Construction of N$2 billion Windhoek Waterfront gets underway

30 August 2019 Author   Jeremiah Ndjoze
The construction of the proposed N$2 billion waterfront development around Windhoek’s Goreangab dam is finally underway, following a six-year negotiating process that was marred by numerous delays.
These deferments led to diminishing expectations among the locals, who were eager to tap into spin-offs, like job openings, during and after the construction.
Their hopes have since been restored if developments during this publication’s recent visit to the project’s site come to fruition.
The cleared site is a hive of activity, with part of what is to become the extension of the Independence Avenue – running through the development and over part of the dam – clearly demarcated and under construction.
This project was mooted by Green Building Construction Namibia (GBCN), a subsidiary of Sakawe Mining Corporation (Samicor), with 76 percent ownership by the Leviev Group of Companies in 2013. However, the venture’s take-off was dogged by bureaucratic process and other cadastral practices that had to be adhered to.
“In August 2018 we finally handed the venture over to the contractors and we are currently approaching the completion of about 51 percent of the first phase of the project,” GBCN Director, Kombadayedu Kapwanga told this writer at the project site this month.
He further hinted that construction works by their very nature cannot be rushed as a result of the need to ensure that quality in the different stages of construction are adhered to diligently, but stressed that the project is on schedule. 
Reverting to the factors that may have led to the delay in the construction of the township – which will be known as Goreangab Extension 5 – Kapwanga revealed that GBCN was also dissatisfied with the initial location of the entrance to the development.
 “The entrance was not appropriated because we were going to enter the Waterfront through Evelyn Street and that road gets congested. Thus, we decided to enter the Waterfront by extending Independence Avenue to pass directly through the development and create two more entrances,” Kapwanga said.
It is the same factor that necessitated the group’s decision to initiate the extension of Independence Avenue from the cross-junction with Otjomuise road, past the Puma Goreangab Service Station, before making it a four-lane boulevard that runs through the development and over the dam, into Matshitshi road, in Goreangab Extension 4.
“The extension of the Independence Avenue and the construction of the bridge across the dam are at our costs, as a tradeoff that the City of Windhoek develops Kowas Street, along which the northwest border of the Windhoek Waterfront Development runs,” Kapwanga revealed. The construction of the extension of the Independence Avenue is currently underway.
Council further approved the relocation of a 66KW powerline which runs through the proposed area. The proponents were required to foot this bill. The latter, according to Kapwanga has been adhered to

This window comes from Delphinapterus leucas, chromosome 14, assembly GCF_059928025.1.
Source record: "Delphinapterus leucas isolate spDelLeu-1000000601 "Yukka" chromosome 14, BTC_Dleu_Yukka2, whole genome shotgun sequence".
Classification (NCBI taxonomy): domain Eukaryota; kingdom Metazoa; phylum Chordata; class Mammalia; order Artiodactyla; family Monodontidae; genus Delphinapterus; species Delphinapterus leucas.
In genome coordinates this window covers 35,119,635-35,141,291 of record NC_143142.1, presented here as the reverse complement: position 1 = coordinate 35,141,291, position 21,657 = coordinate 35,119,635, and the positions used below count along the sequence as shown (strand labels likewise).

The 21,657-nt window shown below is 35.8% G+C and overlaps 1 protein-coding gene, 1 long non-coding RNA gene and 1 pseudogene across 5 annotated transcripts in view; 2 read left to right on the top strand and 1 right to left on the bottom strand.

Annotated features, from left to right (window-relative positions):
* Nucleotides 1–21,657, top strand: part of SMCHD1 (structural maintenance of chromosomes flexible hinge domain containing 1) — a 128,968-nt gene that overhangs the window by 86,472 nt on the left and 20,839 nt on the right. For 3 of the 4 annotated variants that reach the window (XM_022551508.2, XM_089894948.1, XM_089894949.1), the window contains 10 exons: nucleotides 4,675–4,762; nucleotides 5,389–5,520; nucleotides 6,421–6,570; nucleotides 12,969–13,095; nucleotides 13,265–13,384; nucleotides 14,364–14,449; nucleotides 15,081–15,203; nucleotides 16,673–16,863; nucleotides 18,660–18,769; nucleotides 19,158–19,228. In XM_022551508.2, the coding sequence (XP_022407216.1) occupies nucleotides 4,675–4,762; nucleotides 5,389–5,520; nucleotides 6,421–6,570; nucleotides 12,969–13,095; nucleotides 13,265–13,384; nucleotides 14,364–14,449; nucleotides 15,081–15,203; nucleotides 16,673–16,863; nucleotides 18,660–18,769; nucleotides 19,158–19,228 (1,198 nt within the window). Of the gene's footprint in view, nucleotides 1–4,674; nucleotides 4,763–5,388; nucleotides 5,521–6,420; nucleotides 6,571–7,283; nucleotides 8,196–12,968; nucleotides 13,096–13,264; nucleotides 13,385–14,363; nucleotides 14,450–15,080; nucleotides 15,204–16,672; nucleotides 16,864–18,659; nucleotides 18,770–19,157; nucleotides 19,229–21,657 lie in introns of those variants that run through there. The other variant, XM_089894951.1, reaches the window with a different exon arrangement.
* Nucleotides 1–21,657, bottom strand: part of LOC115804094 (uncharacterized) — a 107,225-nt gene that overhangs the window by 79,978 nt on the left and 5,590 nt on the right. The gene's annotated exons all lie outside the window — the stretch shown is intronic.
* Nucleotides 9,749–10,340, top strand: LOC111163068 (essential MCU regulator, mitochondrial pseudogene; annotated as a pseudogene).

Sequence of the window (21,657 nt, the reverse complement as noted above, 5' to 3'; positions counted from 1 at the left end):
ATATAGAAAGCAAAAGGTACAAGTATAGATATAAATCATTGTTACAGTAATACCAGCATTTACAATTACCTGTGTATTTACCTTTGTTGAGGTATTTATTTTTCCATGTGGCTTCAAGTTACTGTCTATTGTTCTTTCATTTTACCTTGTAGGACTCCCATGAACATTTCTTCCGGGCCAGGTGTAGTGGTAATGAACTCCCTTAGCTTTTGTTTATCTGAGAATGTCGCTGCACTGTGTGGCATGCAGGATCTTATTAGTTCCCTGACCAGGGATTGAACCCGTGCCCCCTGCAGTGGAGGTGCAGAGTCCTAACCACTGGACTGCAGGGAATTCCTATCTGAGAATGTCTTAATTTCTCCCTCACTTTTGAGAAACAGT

“By the middle of next month, the electricity lines will be switched off and moved to an alternative line that has been constructed for that purpose,” he said.
The Township
After numerous deliberations, the City Council, eventually, resolved to approve the proposed area for the development under its Special Projects Policy. This area constitutes a residential zone of approximately 83,490 square meters, a general residential area of up to 132,513 square meters, a total institutional area of 8,704 square meters as well as a total business area of 79,370 square meters. Additionally, a total undetermined area of up to 8,179 square meters was also zoned into the area, along with a total municipal area of approximately 3,567 square meters, private open spaces covering 20,298 square meters and a total street area of 167,632 square meters. Kapwanga maintained that in their quest to turn the township into a smart residential area, a lot has been considered, in terms of security and development plus the inclusion of green technologies such as solar streetlights.
“For example, we are going to have fiber optical lines installed for each house, Wi-Fi will be available for all residents and panic buttons and security cameras will be erected along the roads to ensure the security of the residents,” Kapwanga said, adding that while the starting price of N$1 million per unit might be frowned upon, “the resultant peace of mind will be well worth every penny.”
“Our quest is to create a commendable living environment for young professionals, in a secure but not limited community. We believe that affordable is not always supposed to be ugly, as such our houses come complete with landscaping and paving,” he said further revealing that the overall budget for both the landscaping and paving alone, stands at N$30 million and N$10 million respectively.
The project’s proponents promised that by December this year they will have 10 show houses, through which the future homeowners will place their orders for their ideal homes.
“This is just to show our commitment to the promise quality land and house delivery,” Kapwanga emphasised.
Another recommendation by the City of Windhoek was that no development should happen beyond the high-water flood line of the Goreangab dam.
According to its proponents, the project is expected to create about 4,000 jobs - some permanent and others temporary - over four years. The second phase of the project is expected to commence in March 2020.


The Windhoek Observer is an English-language weekly newspaper, published in Namibia by Paragon Investment Holding. It is the country's oldest and largest circulating weekly.

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